To address the uncertainty, they also want to ask applicants to do a sensitivity analysis. “In the regulations, this would be fairly general and permissive in how they want to do it; it can be quantitative, it can be qualitative – they can do it in a number of ways,” he said. “The sensitivity analysis would explore these two extreme ends of where the projections suggest the future might be, so we would develop two more scenarios of future climate at the 2070 time horizon that explore an extreme warming, extreme drying condition and a very minimal warming, extreme wetting condition. Under less warming, wetting conditions, there are certain projects that would probably provide a lot of benefits under a scenario like that, so we want to explore that.”
“If you get a project that looks like this, where under the wetter, cooler scenario they don’t really provide that much more benefit, but under the hot, dry scenario, their benefit really decreases, we would classify that as really low resiliency versus a project; if the benefits don’t fall off that much under a hot dry scenario but under a cool, wet they can really do something for us, we would consider that a higher resiliency type project. The project proponents can explain maybe how they would adapt their operations or change their operations to take advantage of this more extreme climate should we get that kind of outcome, so we get a lot more information about how the project is adaptable.”
Mr. Schwarz said that with all this information, they think the Commission can make a risk-informed decision. “All the projects are going to have to analyze the same conditions, which is going to make the comparisons much more fair; they have to do the same assumptions so different applicants cannot make different assumptions that are more beneficial or less beneficial for their project. The net present value of the project is calculated over the life of the project using the best available tools for projecting future conditions. Again, we know this isn’t exactly what these things are going to be worth, but we think this gives a good idea of the trajectory, the direction, and the magnitude of potential change. Future benefits are less certain, and those benefits are discounted so that they are less important than the near-term benefits. If a project can provide benefits right away, that’s better.”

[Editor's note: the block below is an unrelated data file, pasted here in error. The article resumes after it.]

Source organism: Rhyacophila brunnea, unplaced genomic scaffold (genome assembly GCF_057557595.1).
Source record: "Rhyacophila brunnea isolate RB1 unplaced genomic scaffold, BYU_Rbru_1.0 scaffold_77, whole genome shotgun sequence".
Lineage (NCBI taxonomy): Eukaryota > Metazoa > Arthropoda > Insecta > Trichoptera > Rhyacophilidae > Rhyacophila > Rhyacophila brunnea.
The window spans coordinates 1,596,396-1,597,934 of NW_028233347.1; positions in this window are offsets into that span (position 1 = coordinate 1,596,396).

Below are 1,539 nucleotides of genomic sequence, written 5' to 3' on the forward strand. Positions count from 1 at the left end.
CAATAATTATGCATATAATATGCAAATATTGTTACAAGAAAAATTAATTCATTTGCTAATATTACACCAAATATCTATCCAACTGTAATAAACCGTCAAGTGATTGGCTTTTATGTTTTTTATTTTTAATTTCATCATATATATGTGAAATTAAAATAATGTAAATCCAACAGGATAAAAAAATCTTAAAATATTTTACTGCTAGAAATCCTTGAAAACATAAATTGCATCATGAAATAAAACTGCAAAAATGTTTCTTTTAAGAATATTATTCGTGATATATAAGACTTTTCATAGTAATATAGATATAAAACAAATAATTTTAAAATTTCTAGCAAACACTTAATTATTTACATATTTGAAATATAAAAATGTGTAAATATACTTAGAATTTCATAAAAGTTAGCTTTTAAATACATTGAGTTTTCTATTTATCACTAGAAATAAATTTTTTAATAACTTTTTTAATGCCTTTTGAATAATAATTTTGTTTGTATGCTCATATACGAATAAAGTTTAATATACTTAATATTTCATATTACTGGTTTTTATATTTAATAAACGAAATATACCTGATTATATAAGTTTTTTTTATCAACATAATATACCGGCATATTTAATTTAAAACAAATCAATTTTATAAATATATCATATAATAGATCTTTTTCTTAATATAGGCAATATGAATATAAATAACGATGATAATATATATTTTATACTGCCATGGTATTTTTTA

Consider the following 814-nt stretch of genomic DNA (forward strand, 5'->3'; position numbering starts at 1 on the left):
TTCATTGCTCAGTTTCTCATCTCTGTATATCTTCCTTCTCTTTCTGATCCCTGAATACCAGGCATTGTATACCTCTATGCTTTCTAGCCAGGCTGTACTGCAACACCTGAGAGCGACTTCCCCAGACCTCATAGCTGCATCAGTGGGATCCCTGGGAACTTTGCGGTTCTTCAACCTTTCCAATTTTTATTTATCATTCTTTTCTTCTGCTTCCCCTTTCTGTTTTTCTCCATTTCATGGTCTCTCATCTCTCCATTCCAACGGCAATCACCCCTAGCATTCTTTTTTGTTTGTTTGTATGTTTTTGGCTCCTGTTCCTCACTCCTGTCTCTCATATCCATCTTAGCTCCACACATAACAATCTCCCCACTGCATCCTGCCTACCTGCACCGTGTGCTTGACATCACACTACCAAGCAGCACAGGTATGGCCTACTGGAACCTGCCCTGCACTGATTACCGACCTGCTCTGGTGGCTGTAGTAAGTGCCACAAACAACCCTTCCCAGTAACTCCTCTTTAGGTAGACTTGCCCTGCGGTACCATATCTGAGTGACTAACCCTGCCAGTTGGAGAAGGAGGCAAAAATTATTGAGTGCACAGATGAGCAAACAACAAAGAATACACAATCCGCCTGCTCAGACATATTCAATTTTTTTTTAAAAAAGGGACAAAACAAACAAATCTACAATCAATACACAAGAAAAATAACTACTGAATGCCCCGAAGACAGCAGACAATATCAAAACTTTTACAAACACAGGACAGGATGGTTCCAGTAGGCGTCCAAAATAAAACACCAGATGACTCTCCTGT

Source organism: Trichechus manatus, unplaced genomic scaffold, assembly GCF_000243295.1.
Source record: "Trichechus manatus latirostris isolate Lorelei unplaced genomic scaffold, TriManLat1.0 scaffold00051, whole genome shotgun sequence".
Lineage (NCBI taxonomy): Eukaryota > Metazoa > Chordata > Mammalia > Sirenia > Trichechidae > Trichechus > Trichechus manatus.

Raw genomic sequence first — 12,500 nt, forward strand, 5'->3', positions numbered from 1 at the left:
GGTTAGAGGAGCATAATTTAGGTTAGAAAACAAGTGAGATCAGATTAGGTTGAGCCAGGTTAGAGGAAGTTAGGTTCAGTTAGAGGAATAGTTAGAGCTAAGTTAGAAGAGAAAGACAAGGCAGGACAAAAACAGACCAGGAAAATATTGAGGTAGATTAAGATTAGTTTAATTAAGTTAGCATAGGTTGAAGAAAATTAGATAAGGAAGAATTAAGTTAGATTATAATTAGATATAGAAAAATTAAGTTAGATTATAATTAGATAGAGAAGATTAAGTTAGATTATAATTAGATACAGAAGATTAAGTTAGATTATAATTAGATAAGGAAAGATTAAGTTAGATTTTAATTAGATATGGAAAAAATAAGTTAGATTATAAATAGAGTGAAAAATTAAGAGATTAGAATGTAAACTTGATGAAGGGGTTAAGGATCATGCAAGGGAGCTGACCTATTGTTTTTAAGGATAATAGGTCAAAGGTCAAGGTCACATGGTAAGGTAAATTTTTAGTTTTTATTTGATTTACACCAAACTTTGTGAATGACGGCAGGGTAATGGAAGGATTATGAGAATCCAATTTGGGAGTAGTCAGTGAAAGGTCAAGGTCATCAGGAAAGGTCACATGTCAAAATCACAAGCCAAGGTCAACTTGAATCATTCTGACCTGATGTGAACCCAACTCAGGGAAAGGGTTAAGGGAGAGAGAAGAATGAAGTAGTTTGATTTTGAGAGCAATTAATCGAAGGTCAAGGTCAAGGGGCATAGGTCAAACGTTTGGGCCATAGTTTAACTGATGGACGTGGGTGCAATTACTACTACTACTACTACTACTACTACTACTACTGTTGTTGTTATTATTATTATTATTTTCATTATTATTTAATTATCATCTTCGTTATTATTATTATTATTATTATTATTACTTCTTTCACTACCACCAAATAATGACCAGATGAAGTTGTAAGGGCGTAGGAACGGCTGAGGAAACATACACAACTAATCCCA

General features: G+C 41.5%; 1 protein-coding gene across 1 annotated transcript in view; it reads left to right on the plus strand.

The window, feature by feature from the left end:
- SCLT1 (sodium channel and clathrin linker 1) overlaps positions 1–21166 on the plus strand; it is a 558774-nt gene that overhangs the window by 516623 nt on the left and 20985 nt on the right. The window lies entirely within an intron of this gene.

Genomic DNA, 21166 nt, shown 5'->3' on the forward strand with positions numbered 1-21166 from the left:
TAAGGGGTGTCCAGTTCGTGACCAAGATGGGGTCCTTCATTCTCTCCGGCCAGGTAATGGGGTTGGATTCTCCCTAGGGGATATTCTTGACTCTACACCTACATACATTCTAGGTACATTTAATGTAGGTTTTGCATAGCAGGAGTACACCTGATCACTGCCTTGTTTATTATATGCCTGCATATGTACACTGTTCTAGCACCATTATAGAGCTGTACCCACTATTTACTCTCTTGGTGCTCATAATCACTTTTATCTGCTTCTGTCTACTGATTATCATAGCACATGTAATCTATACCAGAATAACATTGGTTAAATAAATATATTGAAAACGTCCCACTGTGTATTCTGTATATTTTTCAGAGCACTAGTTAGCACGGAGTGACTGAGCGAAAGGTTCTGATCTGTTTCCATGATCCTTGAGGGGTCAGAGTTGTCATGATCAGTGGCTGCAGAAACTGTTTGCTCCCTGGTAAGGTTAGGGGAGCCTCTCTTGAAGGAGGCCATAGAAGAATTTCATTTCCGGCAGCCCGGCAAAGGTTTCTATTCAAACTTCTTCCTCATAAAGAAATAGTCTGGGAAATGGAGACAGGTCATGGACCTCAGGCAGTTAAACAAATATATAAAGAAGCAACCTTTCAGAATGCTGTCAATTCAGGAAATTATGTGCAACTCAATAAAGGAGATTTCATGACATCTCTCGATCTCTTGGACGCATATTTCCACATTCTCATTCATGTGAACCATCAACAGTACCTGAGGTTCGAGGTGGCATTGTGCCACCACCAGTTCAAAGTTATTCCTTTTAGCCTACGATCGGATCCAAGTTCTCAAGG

“The sensitivity analysis provides us a measure of the resiliency of the project in future conditions,” he said. “We know that the lane we’re in is ending and we can’t rely on historical climate to be a good marker of what these projects need to deal with in the future and we have to do something else. We hope that this approach allows us to identify where we can take advantage of potential opportunities with future climate and arm ourselves against the really devastating impacts that are potentially out there.”
The Commission then paused for stakeholder comments. Commenters were generally supportive of analyzing climate change, but they did express concern over the timeline and the CalSIM modeling: many project proponents do not have access to modeling expertise; many commenters note that having the CalSIM models is not as easy as it might seem and that still much work is needed to make the results usable.
Commissioners discuss. Mr. Gutierrez notes that the climate change analysis is not necessarily for understanding the viability of the projects. “We’re trying to do a baseline comparison, that’s all we’re trying to do, and what we need to argue and debate is, is it worth going through all these steps to give you an understanding of what climate change is going to do. We all have to remember we’re actually investing $2.7 billion over the next several years. That’s a lot of money, we really should pay attention somehow, someway, of what climate change is going to do in the future.”
Mr. Gutierrez is looking for a direction from the Commission. Should they continue moving in this direction? “We can’t think of too many other ways to consider climate change than what we’ve done. We’ve made it simplistic in some ways … We think we are as complex as we need to be, the question is do we pull back, are we going in the right direction?”
The Commissioners discuss; some express concern for smaller projects, but Commissioners are in agreement with staff’s direction.